Of course, the party that I've supported for yonks, the ANC, is highly aggrieved about the DA move. They believe advertising for parliamentarians is a regrettable development in politics. They accuse the DA of underhand tactics and of unfairly exploiting the unemployment crisis.

The DA initiative does bring to the fore the tension (and the question of balance) in politics between skills and depth of loyalty. The DA seems to be emphasizing the former. Just as in an arranged marriage the idea is to find someone with good qualities and possibly the right genes (and bank on the fact that they can learn to love you), so the DA believes that deeper emotional bonding between party and talented potential leader can come later.

Although the ANC would state that its expectations of representatives include leadership, policymaking and oversight capabilities, the ANC appears in practice to emphasize depth of loyalty.

It is true that, in the old days, when the ANC used the term 'tried and tested' to describe a leader, it referred both to devotion to the party, as well as to effective and tireless service, organising ability, sound understanding of strategy and an ability to enrol new members.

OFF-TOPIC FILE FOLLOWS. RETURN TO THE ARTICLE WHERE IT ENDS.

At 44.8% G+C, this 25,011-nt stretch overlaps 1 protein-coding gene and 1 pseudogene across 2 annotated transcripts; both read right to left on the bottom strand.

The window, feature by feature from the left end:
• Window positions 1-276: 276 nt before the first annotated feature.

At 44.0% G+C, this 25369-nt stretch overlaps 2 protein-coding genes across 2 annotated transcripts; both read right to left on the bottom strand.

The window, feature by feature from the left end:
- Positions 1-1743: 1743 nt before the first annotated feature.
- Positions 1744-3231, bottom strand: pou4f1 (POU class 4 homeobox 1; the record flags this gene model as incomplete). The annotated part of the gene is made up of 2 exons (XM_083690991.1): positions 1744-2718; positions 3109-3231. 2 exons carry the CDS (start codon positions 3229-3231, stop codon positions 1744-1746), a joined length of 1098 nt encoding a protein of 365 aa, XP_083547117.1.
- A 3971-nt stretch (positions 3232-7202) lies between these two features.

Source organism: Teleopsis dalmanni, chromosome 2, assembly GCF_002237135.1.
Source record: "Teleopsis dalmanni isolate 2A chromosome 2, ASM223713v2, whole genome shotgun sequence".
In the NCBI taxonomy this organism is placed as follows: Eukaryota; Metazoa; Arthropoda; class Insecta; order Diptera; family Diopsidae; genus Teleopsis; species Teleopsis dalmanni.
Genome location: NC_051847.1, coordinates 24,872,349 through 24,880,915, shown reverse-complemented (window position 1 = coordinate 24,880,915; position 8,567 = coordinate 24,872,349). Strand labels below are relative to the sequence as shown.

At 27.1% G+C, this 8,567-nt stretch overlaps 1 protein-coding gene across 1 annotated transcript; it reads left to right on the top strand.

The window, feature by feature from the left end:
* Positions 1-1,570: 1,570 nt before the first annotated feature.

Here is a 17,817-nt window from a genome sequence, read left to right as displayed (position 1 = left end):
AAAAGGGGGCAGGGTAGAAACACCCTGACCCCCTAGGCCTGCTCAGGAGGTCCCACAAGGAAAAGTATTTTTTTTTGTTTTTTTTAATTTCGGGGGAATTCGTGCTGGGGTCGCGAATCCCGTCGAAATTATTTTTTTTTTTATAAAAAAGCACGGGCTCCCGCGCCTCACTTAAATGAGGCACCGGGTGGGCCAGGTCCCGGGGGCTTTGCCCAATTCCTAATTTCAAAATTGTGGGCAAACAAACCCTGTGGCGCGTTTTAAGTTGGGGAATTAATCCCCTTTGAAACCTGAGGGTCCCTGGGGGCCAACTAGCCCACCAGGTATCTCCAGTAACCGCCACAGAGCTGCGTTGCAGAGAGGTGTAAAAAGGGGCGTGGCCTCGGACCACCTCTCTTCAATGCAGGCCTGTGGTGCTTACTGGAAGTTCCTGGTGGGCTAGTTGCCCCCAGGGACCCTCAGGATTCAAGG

But there is no evidence that this high standard of leadership was not applied when filling the many spaces in national and provincial parliaments. In all likelihood, it would have been too high a benchmark for that purpose.

While many leaders came from the ranks of 'tried and tested' cadres, some got into parliament iprimarily on the basis of inclusiveness, floor crossings manoeuvres, the give-and-take of local list processes and the war games of poaching leaders from other parties.

The ANC shies away from assessing performance of parliamentarians – a step that would foreground the importance of skill and capability, and would create a platform for more focused and result-orientated skills enhancement. However, indications are that such an assessment is far too sensitive. Barely concealing their resistance, many politicians who might be the target of any proposed performance assessment will ask: Who will undertake it, (even if outsourced) who is likely to exploit the findings, how will data be managed and secured and who has the credibility to lead such a process.

And so the question is left hanging: how can the capabilities of parliamentarians be improved so that (a) they have the neccesssary skills to complement their commitment to a political party and (b) they serve democracy and the public interest better?